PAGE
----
These days, most students have to borrow some money to get a college degree. With soaring tuition rates and outrageous textbook costs, it's no wonder that people obtain tens of thousands of dollars in debt just to get a degree. However, tuition and supplies aren't the only things that student loans can cover. If you need to borrow to pay for rent, food and a laptop, you have a few options.
How Much Money Can You Borrow?
The school and the federal government work together to decide exactly how much money you can borrow in federal aid each semester. The government tells schools to allow money for tuition, books, transportation to school, room and board, child care and various other expenses. The school then estimates how much all the applicable fees cost, deducts what your family is expected to contribute and allows you to borrow the remainder. Often times, this will leave you with money left over after paying your tuition and for books.
How Can You Spend the Rest?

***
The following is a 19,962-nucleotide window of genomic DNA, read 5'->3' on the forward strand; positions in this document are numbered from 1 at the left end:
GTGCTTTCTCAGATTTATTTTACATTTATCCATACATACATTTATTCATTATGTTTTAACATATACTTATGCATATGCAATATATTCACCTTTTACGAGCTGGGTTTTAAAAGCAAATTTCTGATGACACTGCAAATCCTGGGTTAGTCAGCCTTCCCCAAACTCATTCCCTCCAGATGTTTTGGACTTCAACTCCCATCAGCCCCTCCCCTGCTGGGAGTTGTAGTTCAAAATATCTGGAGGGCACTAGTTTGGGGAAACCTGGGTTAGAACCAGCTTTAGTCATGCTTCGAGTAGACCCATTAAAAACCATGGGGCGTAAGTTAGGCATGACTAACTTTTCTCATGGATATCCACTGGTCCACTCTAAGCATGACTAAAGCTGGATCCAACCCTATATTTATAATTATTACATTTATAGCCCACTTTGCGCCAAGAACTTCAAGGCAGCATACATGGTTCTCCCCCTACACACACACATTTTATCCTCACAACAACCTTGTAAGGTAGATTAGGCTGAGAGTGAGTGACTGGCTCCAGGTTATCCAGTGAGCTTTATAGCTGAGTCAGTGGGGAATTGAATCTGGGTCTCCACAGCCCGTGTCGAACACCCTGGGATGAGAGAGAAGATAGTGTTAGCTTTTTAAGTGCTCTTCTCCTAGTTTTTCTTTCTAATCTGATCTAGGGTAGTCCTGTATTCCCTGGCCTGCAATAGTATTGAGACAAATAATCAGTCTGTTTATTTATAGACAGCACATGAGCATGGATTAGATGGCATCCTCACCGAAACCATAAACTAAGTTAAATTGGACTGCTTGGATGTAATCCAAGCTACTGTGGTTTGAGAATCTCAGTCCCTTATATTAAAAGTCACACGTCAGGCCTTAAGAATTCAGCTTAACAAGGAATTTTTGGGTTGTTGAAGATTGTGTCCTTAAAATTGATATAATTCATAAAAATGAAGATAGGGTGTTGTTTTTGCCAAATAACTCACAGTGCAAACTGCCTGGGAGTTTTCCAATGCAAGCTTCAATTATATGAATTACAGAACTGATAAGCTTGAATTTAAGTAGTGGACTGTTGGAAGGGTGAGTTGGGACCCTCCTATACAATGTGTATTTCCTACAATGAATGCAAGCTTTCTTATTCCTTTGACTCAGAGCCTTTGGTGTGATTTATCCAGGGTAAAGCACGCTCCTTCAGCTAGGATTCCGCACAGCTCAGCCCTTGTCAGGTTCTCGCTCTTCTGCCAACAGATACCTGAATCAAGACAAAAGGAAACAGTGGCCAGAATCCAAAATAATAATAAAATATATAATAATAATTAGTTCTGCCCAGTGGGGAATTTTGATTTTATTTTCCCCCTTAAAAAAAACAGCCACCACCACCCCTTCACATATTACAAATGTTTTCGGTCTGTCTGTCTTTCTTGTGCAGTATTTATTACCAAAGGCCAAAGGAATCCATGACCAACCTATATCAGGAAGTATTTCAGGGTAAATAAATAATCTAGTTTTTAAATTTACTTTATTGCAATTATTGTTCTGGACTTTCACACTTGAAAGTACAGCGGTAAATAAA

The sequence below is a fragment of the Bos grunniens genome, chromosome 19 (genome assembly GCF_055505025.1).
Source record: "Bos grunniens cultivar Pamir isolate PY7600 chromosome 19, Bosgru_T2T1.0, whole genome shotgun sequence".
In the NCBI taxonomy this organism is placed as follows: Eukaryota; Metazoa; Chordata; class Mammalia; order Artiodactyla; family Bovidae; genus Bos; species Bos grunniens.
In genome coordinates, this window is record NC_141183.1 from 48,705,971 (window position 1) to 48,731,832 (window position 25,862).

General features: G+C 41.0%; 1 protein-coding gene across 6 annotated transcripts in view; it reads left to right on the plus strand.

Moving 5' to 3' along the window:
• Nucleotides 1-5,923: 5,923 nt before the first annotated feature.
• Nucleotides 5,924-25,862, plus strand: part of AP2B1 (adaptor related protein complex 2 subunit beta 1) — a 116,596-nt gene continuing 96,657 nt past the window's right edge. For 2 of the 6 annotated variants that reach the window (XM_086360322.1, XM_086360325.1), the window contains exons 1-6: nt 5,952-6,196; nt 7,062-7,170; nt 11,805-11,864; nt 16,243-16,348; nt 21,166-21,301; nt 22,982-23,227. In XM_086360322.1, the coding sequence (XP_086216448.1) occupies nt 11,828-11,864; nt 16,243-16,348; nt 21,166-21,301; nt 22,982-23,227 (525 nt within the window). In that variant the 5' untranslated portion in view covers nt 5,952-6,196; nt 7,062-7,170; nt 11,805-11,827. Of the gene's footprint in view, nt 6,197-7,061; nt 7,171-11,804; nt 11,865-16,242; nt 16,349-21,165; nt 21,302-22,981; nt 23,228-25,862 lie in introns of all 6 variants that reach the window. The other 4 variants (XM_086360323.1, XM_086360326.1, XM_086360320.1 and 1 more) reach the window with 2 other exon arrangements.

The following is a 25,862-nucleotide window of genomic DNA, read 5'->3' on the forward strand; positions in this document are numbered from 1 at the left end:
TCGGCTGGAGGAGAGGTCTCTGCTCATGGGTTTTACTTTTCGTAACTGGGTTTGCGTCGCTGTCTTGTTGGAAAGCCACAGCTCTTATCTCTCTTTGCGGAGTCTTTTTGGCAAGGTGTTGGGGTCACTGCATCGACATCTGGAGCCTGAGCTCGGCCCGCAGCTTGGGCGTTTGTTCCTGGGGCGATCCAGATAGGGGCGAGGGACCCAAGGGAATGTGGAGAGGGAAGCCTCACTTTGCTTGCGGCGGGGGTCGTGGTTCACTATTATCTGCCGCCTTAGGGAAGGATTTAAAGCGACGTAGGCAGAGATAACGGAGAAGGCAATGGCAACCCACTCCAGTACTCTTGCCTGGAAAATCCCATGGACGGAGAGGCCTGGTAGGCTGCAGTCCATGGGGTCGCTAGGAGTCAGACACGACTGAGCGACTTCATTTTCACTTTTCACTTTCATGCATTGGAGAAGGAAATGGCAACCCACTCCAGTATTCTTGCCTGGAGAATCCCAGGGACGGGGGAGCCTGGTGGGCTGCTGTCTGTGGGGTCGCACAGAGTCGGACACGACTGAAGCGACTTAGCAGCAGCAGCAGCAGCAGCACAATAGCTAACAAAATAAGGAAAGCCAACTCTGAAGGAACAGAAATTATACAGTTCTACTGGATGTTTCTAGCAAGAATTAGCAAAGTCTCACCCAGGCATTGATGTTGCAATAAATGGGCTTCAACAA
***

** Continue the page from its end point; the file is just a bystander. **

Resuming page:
Once you have paid the school and bought your books, you may receive a refund. Once you have that money, do everything you can to make it last. You are allowed to use it for rent, food, transportation and miscellaneous living expenses. If you buy a laptop, some new clothes and a few meals out, you aren't breaking any laws either. As long as you are borrowing as yourself and you do not lie on the applications, you can spend the money however you see fit.
Private Student Loans
In addition to the student loans that the federal government lends, you can get loans from private sources, like banks and credit unions. Unlike the government, these sources will check your credit. Furthermore, they may charge higher rates or require small payments even while you're in school. If you need the money to make it through college, the option is there. However, it's best to leave private loans alone if you can afford to do so.
While there may be no laws against spending student loan refunds on expensive nights on the town and the best apartment in the city, you will do yourself a favor by spending wisely. Try to live as frugally as possible in your college years because the loans and their interest add up quickly. Part of living frugally is borrowing as little as possible to make ends meet. The more you sacrifice now, the better you will set yourself up for your future.
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